With the formal signing of the Treaty of Ghent on Dec. 24, 1814, the War of 1812 drew to a close —or at least it should have, if only there had been a faster means than sailing ship of spreading the word. One day after the signing, on Christmas Day, Maj. Gen. Sir Edward Pakenham arrived at the British encampment outside New Orleans to take charge of the army Vice Adm. Sir Alexander Cochrane had landed in Louisiana 10 days earlier. Their goal was to seize New Orleans, with its stores of sugar and cotton, take out the port’s privateers and smugglers, and block the Mississippi River to American ship traffic.
That same day newly arrived Maj. Gen. Andrew Jackson was putting every man he could muster to work, preparing breastworks of sugar barrels covered with earth, fronted by a disused canal and surmounted by artillery. He also mobilized a motley defensive force combining U.S. Army, Navy and Marine regulars with militiamen and civilian volunteers, the latter including free blacks, Choctaw Indians and Jean Lafitte’s freebooters—4,732 men in all.
Pakenham’s 6,000 British army regulars, 1,000 West Indian troops and 1,000 marines could have taken New Orleans in one swift stroke on December 25, but the British general didn’t make his move until Jan. 8, 1815, by which time Jackson’s preparations had produced a solid defensive line, anchored on one flank by the Mississippi and on the other by impassable swampland. Pakenham was to have opened his assault with a predawn feint on Jackson’s left, but Colonel William Thornton of the 85th Regiment of Foot got a late start. Just before daybreak the British main attack set out for the center of the American line. British skirmishers succeeded in reaching the canal, but, incredibly, they had not brought fascines to bridge the ditch or ladders to mount the breastworks. That obstacle and the destruction of British cannon by American guns stopped the main thrust in its tracks. Rolling American musket fire combined with grapeshot reaped devastation. The few British who reached the breastworks were killed or captured.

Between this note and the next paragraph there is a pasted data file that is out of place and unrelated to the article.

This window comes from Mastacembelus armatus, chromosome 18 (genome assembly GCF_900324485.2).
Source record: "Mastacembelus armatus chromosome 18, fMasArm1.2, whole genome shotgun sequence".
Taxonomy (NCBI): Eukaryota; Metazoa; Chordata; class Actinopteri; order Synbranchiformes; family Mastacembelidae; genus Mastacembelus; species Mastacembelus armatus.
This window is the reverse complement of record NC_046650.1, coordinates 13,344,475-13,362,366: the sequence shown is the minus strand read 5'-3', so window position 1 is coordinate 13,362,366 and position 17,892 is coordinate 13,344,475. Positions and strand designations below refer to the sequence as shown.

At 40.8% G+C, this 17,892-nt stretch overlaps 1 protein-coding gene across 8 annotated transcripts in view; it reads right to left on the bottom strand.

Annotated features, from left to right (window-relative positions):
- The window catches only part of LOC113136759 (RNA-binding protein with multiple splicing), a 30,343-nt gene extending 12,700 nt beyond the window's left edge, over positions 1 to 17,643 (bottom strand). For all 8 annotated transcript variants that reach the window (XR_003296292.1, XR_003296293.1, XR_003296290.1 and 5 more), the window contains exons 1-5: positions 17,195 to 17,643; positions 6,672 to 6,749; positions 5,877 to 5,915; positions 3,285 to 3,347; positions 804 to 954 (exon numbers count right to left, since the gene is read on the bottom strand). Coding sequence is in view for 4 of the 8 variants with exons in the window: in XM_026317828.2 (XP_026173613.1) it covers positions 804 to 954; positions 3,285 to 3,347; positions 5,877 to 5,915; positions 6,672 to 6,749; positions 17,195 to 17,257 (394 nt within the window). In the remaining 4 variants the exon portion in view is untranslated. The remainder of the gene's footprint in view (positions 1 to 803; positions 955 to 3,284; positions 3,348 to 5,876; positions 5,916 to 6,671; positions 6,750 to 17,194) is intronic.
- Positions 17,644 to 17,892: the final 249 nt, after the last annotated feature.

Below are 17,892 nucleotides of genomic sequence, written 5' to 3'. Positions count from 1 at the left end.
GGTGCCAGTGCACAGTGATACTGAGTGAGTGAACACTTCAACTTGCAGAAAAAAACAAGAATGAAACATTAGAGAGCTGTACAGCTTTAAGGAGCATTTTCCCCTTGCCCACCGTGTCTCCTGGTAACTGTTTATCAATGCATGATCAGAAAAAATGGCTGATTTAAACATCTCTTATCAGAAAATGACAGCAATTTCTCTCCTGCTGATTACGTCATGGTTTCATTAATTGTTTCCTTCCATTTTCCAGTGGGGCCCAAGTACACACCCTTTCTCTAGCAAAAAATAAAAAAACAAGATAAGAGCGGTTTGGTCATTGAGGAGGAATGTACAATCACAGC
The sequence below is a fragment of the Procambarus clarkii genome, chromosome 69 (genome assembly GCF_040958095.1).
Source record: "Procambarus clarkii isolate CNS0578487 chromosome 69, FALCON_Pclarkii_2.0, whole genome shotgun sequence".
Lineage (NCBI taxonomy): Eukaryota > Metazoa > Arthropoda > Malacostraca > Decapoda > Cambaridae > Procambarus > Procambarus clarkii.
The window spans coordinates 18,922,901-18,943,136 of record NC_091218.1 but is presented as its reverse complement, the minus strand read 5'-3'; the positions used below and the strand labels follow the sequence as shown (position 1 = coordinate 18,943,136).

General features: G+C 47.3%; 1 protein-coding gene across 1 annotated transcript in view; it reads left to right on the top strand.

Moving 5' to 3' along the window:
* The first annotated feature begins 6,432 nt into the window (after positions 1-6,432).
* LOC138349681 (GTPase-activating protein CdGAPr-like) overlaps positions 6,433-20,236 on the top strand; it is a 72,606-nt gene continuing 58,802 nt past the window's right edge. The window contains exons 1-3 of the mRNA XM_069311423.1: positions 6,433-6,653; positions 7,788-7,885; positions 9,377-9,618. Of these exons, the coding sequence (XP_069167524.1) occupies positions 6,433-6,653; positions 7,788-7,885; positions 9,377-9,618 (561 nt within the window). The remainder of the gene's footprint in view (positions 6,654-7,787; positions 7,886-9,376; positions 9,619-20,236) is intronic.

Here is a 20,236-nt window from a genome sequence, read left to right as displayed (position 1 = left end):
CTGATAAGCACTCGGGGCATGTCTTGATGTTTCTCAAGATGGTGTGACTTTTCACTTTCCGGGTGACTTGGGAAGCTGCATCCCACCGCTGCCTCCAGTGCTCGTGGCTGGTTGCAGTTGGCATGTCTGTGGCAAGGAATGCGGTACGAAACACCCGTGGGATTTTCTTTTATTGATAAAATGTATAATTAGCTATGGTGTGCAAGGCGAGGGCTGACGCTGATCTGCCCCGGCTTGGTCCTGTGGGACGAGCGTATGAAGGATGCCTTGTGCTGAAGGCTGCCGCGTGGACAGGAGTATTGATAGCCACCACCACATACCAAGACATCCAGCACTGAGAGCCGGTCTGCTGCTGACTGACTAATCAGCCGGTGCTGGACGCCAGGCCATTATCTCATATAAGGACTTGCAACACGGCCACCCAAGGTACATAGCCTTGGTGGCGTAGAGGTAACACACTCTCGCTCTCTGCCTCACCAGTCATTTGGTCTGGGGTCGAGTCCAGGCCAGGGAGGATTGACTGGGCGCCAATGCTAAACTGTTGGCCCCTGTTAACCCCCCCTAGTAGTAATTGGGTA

Pakenham made one last, personal attempt to rally his men, only to be felled by grapeshot. So ended the promising career of the Duke of Wellington’s brother-in-law—not to mention the 290 other British troops killed, 1,261 wounded and 484 captured or missing. And so began the political career of Jackson, whose brilliant victory had cost just 13 dead, 39 wounded and 19 missing and would eventually propel him to the American presidency.
Be prepared. New Orleans was virtually indefensible when Jackson arrived, but he remedied the situation without delay. The British failure to equip their assault troops with fascines and ladders was a critical factor in their defeat.
Don’t dally. Had the British attacked on Christmas Day, the battle would have ended very differently.
Timing is everything. The Americans’ well-prepared defensive positions constituted an age-old combat multiplier. For the British to overcome their enemy’s advantage would have required a better-coordinated assault than the one they launched.
Leaders matter. “Ned” Pakenham had earned the loyalty of his well-disciplined troops through numerous Napoleonic battles and campaigns. But “Old Hickory” proved just as adept at commanding respect, not only from his regulars but also from the ragtag troops he whipped into a coherent defensive force.
Know the field. Whatever Jackson’s auxiliaries may have lacked in discipline was compensated for by their knowledge of the home ground. The Redcoats’ relative ignorance of their objective was another dooming devil in the details.
Originally published in the March 2015 issue of Military History. To subscribe, click here.